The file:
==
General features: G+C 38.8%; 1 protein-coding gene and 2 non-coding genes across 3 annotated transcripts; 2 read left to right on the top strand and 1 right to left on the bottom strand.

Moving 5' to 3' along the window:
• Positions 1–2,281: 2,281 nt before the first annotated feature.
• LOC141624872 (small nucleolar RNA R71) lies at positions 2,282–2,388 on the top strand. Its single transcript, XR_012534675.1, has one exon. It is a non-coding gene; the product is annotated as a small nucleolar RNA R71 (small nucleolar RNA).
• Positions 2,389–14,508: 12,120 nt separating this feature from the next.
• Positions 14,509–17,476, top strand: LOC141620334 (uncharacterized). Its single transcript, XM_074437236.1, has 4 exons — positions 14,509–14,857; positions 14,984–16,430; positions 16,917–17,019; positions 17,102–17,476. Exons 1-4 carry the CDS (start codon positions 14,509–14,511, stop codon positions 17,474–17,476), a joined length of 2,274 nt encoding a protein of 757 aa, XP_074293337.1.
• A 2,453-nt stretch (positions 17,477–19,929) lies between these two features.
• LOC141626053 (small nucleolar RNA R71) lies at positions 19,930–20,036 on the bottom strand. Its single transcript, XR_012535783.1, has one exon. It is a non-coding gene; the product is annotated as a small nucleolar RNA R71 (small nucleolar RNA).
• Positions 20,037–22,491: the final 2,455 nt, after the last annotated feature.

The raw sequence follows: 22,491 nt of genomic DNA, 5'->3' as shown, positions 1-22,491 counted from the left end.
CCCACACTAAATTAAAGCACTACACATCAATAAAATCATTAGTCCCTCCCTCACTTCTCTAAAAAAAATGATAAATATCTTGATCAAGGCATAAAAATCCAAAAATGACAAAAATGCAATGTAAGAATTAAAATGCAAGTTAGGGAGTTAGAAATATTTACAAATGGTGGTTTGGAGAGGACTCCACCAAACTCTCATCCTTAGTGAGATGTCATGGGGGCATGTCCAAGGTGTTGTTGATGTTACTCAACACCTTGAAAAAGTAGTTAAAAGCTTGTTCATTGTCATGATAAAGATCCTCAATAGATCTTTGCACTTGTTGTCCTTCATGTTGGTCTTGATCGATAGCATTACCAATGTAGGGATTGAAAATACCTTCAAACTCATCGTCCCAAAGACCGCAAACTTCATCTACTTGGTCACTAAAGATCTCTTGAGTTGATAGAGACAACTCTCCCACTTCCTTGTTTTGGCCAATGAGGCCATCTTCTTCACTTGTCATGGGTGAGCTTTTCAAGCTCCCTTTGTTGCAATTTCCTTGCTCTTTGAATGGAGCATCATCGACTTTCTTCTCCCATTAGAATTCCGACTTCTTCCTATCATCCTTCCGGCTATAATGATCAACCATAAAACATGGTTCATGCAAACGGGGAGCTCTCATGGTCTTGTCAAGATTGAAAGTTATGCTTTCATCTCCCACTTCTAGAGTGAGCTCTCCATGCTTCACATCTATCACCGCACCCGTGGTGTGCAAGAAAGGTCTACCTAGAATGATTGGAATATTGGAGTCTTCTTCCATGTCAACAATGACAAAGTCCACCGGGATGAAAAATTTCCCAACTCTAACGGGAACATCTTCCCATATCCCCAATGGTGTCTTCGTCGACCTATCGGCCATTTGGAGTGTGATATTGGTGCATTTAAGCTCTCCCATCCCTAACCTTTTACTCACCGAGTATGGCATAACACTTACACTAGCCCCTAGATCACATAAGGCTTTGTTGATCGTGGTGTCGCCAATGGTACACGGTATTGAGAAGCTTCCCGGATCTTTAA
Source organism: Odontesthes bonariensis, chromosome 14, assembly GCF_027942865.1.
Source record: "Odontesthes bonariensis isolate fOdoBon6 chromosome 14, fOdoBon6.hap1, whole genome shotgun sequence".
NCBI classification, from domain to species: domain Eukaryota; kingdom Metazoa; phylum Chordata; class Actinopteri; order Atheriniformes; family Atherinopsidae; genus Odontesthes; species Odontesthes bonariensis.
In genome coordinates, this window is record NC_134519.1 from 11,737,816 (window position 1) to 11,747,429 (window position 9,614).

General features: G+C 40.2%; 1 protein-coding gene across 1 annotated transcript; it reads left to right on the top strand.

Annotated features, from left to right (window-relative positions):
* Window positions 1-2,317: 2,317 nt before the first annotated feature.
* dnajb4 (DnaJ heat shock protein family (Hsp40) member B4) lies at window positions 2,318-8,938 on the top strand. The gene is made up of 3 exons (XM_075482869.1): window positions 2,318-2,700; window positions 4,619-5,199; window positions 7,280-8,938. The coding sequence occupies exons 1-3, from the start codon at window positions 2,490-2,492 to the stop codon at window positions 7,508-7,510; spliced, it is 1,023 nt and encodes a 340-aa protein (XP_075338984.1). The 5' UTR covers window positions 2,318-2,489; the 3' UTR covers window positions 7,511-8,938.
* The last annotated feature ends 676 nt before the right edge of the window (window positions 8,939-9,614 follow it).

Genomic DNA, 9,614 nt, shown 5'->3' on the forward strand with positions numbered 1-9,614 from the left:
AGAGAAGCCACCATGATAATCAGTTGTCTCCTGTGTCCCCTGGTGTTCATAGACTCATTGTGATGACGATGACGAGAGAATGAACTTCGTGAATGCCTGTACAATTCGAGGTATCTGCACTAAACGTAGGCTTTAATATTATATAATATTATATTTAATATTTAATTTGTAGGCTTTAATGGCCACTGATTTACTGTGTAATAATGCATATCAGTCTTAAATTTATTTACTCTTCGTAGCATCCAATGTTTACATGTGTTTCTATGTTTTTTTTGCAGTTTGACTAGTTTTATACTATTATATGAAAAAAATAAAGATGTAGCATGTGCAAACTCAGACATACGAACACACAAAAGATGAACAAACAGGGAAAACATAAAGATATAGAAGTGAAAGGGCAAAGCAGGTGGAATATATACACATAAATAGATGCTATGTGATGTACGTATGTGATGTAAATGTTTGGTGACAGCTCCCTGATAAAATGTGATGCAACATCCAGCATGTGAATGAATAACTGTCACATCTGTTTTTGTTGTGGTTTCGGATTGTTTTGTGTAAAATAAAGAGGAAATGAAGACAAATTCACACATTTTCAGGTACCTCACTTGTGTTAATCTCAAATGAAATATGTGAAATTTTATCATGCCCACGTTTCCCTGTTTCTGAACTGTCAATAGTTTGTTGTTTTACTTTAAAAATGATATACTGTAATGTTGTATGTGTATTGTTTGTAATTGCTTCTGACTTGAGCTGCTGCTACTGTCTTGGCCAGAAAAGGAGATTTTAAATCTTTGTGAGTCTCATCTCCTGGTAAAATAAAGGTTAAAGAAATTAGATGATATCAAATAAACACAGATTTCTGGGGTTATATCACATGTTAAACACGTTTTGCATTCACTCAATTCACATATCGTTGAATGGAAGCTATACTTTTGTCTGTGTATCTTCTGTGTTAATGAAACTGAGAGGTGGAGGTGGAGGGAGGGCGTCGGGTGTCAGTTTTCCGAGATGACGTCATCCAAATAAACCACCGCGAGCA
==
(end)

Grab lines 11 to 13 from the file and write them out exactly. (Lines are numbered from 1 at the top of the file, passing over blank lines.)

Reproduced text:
CCCACACTAAATTAAAGCACTACACATCAATAAAATCATTAGTCCCTCCCTCACTTCTCTAAAAAAAATGATAAATATCTTGATCAAGGCATAAAAATCCAAAAATGACAAAAATGCAATGTAAGAATTAAAATGCAAGTTAGGGAGTTAGAAATATTTACAAATGGTGGTTTGGAGAGGACTCCACCAAACTCTCATCCTTAGTGAGATGTCATGGGGGCATGTCCAAGGTGTTGTTGATGTTACTCAACACCTTGAAAAAGTAGTTAAAAGCTTGTTCATTGTCATGATAAAGATCCTCAATAGATCTTTGCACTTGTTGTCCTTCATGTTGGTCTTGATCGATAGCATTACCAATGTAGGGATTGAAAATACCTTCAAACTCATCGTCCCAAAGACCGCAAACTTCATCTACTTGGTCACTAAAGATCTCTTGAGTTGATAGAGACAACTCTCCCACTTCCTTGTTTTGGCCAATGAGGCCATCTTCTTCACTTGTCATGGGTGAGCTTTTCAAGCTCCCTTTGTTGCAATTTCCTTGCTCTTTGAATGGAGCATCATCGACTTTCTTCTCCCATTAGAATTCCGACTTCTTCCTATCATCCTTCCGGCTATAATGATCAACCATAAAACATGGTTCATGCAAACGGGGAGCTCTCATGGTCTTGTCAAGATTGAAAGTTATGCTTTCATCTCCCACTTCTAGAGTGAGCTCTCCATGCTTCACATCTATCACCGCACCCGTGGTGTGCAAGAAAGGTCTACCTAGAATGATTGGAATATTGGAGTCTTCTTCCATGTCAACAATGACAAAGTCCACCGGGATGAAAAATTTCCCAACTCTAACGGGAACATCTTCCCATATCCCCAATGGTGTCTTCGTCGACCTATCGGCCATTTGGAGTGTGATATTGGTGCATTTAAGCTCTCCCATCCCTAACCTTTTACTCACCGAGTATGGCATAACACTTACACTAGCCCCTAGATCACATAAGGCTTTGTTGATCGTGGTGTCGCCAATGGTACACGGTATTGAGAAGCTTCCCGGATCTTTAA
Source organism: Odontesthes bonariensis, chromosome 14, assembly GCF_027942865.1.
Source record: "Odontesthes bonariensis isolate fOdoBon6 chromosome 14, fOdoBon6.hap1, whole genome shotgun sequence".